Overall, in my opinion, the album is an admirable accomplishment in its ability to convey a message whether it is about longing, regret or freedom. The opening track Rain On Me seductively draws us into Wiedlin’s world with bittersweet melodies accompanied by a satisfying guitar riff. These themes continue throughout the album with lyrics that are fun and sweet (at times) and straightforward enough in what she wants to say. Her two anthemic songs Flowers on The Battle Field and Euphoria are standouts on the album, along with her track Paper Heart in which she co-wrote with Cyndi Lauper. But it is the whimsy World On Fire that reminds me how much fun Jane can have when given the chance.
In the 90’s, Jane’s solo career would float around the fringes of being commercially accepted. (Sporadic Go-Go’s reunions occasionally helped to spark interest in what she was up to.) Does it bother her? We’d have to ask her. I don’t think it matters, a lot of artists do what they do because they love it. Instead of answering to record label wishes, I think artists sometimes create their best and most engaging work when they are truly left to their own devices. The same is true for Jane, who rediscovered her pop punk roots once again in the mid 90’s.
Jane Wiedlin’s returned with an enthusiast new band called FroSTed (The capital ST stands for Star Trek. Apparently Jane is a trekkie from way back!). With the help of an old friend, Go-Go’s guitarist Charlotte Caffey (as a composer/songwriter on several tracks) and three energetic band members (Brian Waters, Sean Demott and Lance Porter), FroSTed hit all the right notes to create Cold (1996), ultimately a well received album. Everything about her collaborative effort, from her wry lyrics to the urgency of rushed guitars highlights Jane’s real love for punk music. Today, it stands as one of those overlooked pop punk treats, lost in the haze of many of the mid nineties big hitters like The Smashing Pumpkins, Foo Fighters, Alanis Morrisette and Green Day. Nonetheless, Jane Wiedlin proved she still had a surprise or two musically up her sleeve.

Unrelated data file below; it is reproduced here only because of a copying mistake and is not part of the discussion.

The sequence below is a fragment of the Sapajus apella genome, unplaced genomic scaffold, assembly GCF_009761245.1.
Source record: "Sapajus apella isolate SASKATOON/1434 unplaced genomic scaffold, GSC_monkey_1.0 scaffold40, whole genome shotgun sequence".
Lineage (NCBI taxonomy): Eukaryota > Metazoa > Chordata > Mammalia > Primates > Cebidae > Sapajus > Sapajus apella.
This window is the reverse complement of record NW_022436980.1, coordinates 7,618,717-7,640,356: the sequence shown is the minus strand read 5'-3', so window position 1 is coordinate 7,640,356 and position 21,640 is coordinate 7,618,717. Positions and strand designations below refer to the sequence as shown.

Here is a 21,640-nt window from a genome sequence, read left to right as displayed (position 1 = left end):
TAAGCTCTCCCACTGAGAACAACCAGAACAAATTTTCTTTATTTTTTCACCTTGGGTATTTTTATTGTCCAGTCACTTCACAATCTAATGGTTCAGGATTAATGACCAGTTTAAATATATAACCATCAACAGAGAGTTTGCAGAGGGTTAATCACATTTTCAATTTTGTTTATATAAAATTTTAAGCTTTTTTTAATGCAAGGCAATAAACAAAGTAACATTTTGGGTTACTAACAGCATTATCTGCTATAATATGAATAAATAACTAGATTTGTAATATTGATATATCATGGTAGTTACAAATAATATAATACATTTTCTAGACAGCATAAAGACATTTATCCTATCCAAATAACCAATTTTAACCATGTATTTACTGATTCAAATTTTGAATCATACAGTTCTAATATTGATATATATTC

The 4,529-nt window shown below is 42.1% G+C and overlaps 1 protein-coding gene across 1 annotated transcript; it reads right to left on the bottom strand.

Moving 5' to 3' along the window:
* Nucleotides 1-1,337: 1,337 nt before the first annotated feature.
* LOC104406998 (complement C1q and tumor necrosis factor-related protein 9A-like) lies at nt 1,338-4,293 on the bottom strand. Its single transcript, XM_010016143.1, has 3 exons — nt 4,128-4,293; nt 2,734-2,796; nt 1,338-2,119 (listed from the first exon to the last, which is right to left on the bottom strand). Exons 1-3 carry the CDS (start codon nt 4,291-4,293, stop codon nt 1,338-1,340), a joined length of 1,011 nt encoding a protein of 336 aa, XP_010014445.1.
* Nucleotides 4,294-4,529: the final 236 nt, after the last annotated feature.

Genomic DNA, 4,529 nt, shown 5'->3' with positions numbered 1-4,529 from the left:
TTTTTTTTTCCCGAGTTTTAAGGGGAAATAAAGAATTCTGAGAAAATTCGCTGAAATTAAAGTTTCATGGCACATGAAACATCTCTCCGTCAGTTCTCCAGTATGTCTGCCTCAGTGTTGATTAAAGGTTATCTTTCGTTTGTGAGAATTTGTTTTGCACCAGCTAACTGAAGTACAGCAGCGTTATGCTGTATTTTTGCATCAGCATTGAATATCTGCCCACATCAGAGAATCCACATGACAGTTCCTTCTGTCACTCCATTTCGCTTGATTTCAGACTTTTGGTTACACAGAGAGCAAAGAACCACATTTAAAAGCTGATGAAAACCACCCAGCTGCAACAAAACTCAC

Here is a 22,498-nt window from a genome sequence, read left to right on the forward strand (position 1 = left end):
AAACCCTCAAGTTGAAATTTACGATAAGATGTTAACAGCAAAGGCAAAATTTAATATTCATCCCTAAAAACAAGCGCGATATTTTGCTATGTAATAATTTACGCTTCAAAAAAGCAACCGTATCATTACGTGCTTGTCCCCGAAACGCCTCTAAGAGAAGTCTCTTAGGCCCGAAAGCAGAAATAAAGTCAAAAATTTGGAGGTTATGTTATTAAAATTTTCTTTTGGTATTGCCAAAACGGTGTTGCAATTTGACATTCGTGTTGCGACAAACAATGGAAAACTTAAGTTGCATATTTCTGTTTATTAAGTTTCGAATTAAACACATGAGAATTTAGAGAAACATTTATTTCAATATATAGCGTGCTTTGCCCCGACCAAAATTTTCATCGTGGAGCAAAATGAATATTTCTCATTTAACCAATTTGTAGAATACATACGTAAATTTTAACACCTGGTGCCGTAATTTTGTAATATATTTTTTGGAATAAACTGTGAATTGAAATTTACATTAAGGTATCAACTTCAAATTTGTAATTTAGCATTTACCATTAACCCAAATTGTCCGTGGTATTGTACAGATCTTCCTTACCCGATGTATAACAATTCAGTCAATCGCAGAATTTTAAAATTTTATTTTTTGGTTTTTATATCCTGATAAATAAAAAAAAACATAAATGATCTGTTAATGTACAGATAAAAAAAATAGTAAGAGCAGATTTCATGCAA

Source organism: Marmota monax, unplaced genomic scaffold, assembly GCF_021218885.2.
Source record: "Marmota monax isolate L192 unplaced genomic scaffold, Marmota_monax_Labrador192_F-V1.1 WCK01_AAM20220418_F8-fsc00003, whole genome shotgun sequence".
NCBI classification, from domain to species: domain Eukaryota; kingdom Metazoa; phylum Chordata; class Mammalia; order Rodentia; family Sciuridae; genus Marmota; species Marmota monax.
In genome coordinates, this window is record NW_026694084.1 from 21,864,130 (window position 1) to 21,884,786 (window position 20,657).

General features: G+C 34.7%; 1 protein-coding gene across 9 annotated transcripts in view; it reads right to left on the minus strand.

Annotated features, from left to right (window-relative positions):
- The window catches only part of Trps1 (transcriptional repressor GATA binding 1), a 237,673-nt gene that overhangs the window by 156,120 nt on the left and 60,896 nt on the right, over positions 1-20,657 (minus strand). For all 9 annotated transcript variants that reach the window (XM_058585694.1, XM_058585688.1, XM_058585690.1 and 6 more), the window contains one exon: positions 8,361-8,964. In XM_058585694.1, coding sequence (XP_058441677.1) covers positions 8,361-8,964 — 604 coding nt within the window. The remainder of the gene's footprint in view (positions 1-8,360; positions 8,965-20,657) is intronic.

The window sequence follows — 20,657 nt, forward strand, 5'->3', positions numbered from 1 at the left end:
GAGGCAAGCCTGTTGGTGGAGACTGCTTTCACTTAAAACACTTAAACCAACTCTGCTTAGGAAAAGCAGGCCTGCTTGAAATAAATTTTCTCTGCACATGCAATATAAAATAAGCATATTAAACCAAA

“I keep trying, I don’t know why I do/ Sweetly beating, my head against the wall/ I keep lying, lying thru my teeth/ Waiting, patiently for my moment to fall…” – Call Me Crazy (Jane Wiedlin)
In 2000, Jane released her fourth studio album Kissproof World with little fanfare, again largely ignored by record buyers. However fans, of course, like myself were treated to yet another edgier album, a lot like Cold, in which Rolling Stone magazine called a “solo tour-de-force by an entrepreneur, an actress and rock goddess.”
However following Kissproof World’s release, Jane put her music career on hold to concentrate on her budding acting career. (She first caught the acting bug playing Joan of Arc in the comedy film Bill & Ted’s Excellent Adventure in 1989). Though Sporadic Go-Go’s reunions helped to spark interest in what she was up to. Interestingly, in 2009 Jane became an ordained minister, which only reaffirmed her chameleon nature. And more recently, she was part of The Go-Go’s farewell tour of 2016, which finally put a close to one of the great all-female bands of all time.
But this year marks the long awaited return of Jane’s first studio album since 2000. In the summer of 2017, Jane together with multi-instrumentalist Pietro Straccia, will release an album entitled You’re A Boy Or A Girl. The duo call themselves Elettrodomestico and have already been compared to bands such as Metric, The Flaming Lips and The XX. Personally, I look forward to seeing how Jane has reinvented herself.
Photo Credits: The image of Jane Weidlin in the late 80’s is licensed and used under the Creative Commons Attribution-ShareAlike 3.0 license. I am not the uploader of You Tube clips embedded here.